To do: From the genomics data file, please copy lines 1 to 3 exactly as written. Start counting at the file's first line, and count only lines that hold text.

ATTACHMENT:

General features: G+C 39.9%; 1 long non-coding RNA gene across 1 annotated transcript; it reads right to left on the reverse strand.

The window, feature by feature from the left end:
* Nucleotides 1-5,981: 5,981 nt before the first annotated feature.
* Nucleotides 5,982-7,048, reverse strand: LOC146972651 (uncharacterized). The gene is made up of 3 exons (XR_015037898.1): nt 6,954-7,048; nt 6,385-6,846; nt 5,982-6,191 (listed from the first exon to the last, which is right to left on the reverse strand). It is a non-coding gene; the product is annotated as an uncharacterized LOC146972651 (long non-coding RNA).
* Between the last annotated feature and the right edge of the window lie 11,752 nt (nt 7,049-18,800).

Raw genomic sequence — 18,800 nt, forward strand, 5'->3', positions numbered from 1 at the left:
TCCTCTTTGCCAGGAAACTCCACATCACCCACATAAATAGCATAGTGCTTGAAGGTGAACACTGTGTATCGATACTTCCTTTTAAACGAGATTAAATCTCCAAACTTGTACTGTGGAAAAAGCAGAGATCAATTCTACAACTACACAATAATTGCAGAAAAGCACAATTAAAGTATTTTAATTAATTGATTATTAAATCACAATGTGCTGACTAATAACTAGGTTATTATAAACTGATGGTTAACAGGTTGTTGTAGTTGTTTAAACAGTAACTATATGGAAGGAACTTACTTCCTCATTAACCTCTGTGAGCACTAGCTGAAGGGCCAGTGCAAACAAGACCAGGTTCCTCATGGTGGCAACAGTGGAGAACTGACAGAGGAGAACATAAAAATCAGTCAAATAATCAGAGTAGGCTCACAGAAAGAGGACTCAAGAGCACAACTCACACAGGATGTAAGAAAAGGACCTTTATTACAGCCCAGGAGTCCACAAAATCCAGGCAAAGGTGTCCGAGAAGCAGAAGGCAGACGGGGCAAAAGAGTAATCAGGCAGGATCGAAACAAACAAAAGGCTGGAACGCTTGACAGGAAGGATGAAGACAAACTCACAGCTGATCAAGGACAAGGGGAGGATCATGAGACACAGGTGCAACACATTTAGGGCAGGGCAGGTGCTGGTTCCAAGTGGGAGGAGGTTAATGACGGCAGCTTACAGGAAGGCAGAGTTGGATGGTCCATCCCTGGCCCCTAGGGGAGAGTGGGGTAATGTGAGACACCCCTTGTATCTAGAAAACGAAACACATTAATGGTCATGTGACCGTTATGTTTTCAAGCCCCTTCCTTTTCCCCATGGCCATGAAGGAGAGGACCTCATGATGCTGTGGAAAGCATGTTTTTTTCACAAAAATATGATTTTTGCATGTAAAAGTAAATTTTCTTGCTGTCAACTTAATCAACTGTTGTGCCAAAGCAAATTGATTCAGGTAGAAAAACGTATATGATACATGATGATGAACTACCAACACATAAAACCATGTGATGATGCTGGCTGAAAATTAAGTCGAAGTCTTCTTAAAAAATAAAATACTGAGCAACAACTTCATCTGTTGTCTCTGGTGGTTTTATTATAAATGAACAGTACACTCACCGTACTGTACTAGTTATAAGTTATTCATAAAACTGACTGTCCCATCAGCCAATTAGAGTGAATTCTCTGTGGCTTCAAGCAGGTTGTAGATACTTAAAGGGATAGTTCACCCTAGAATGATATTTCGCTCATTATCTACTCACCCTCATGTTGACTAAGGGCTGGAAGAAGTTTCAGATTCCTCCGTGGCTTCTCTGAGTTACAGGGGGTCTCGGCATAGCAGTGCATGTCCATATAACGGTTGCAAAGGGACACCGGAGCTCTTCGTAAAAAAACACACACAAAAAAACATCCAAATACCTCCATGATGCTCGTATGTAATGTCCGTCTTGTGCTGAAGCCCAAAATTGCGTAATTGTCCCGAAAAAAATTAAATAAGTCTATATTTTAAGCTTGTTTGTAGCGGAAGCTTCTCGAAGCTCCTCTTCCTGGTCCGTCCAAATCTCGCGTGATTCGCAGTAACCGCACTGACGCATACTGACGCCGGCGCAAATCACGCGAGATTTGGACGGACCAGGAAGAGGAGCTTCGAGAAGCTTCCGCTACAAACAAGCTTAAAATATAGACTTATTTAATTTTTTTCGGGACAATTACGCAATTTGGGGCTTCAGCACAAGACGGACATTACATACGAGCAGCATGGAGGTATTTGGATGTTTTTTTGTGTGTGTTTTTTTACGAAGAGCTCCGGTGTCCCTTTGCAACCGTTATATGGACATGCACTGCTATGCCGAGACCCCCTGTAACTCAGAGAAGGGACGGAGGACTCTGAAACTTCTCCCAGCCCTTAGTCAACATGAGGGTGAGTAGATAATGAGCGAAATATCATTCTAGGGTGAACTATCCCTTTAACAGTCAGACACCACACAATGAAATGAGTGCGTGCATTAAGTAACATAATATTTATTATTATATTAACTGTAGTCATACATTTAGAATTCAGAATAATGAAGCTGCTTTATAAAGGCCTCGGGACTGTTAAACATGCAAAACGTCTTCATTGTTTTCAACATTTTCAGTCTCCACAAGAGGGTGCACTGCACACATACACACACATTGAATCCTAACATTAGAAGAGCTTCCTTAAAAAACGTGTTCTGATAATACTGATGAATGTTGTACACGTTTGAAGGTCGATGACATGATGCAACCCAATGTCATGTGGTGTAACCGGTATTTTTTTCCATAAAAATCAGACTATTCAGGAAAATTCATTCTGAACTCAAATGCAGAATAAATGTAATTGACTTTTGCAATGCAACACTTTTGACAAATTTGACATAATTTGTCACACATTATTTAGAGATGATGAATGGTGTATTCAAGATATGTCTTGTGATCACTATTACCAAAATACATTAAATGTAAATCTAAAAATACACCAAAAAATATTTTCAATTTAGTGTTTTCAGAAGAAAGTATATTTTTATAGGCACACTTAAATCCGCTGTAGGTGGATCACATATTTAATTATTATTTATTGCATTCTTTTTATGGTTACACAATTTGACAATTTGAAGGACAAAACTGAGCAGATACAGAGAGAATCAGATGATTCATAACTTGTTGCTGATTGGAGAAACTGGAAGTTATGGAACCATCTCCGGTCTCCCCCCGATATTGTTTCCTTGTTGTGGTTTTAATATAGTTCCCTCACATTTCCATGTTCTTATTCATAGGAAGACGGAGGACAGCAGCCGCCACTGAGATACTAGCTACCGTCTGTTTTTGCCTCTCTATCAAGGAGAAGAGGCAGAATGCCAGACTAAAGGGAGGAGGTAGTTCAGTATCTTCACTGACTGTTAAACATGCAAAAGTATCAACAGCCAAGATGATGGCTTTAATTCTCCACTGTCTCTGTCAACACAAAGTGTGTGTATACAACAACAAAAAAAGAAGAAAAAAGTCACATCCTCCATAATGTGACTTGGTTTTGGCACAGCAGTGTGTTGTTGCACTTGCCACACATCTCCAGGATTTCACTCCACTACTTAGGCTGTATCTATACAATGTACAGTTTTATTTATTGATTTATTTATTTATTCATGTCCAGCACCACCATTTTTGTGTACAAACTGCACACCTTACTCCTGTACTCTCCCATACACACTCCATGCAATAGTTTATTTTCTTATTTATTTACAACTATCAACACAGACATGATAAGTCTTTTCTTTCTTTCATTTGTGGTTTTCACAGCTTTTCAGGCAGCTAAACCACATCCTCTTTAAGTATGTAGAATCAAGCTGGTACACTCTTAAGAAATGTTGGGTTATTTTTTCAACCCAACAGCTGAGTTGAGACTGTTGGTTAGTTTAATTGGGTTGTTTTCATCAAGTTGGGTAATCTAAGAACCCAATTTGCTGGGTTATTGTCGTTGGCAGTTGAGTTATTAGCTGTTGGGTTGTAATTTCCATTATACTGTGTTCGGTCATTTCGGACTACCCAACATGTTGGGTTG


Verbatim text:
General features: G+C 39.9%; 1 long non-coding RNA gene across 1 annotated transcript; it reads right to left on the reverse strand.

The window, feature by feature from the left end:
* Nucleotides 1-5,981: 5,981 nt before the first annotated feature.